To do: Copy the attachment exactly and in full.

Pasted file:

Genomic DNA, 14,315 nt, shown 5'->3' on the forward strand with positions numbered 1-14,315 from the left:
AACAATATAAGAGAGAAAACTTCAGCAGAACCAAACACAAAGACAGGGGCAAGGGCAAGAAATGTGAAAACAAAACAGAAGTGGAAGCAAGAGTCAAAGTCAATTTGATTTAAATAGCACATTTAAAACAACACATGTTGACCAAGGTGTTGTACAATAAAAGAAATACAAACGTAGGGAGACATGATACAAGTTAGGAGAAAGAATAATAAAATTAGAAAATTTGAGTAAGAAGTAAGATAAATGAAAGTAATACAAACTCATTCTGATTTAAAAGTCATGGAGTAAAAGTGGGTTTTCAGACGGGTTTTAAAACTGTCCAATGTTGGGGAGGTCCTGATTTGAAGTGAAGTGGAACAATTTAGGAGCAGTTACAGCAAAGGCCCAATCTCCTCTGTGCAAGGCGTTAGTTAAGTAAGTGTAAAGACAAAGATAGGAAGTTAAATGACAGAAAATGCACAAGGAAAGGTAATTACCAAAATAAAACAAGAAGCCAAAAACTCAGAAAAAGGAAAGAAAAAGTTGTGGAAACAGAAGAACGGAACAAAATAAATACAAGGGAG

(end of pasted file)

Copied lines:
Genomic DNA, 14,315 nt, shown 5'->3' on the forward strand with positions numbered 1-14,315 from the left:
AACAATATAAGAGAGAAAACTTCAGCAGAACCAAACACAAAGACAGGGGCAAGGGCAAGAAATGTGAAAACAAAACAGAAGTGGAAGCAAGAGTCAAAGTCAATTTGATTTAAATAGCACATTTAAAACAACACATGTTGACCAAGGTGTTGTACAATAAAAGAAATACAAACGTAGGGAGACATGATACAAGTTAGGAGAAAGAATAATAAAATTAGAAAATTTGAGTAAGAAGTAAGATAAATGAAAGTAATACAAACTCATTCTGATTTAAAAGTCATGGAGTAAAAGTGGGTTTTCAGACGGGTTTTAAAACTGTCCAATGTTGGGGAGGTCCTGATTTGAAGTGAAGTGGAACAATTTAGGAGCAGTTACAGCAAAGGCCCAATCTCCTCTGTGCAAGGCGTTAGTTAAGTAAGTGTAAAGACAAAGATAGGAAGTTAAATGACAGAAAATGCACAAGGAAAGGTAATTACCAAAATAAAACAAGAAGCCAAAAACTCAGAAAAAGGAAAGAAAAAGTTGTGGAAACAGAAGAACGGAACAAAATAAATACAAGGGAG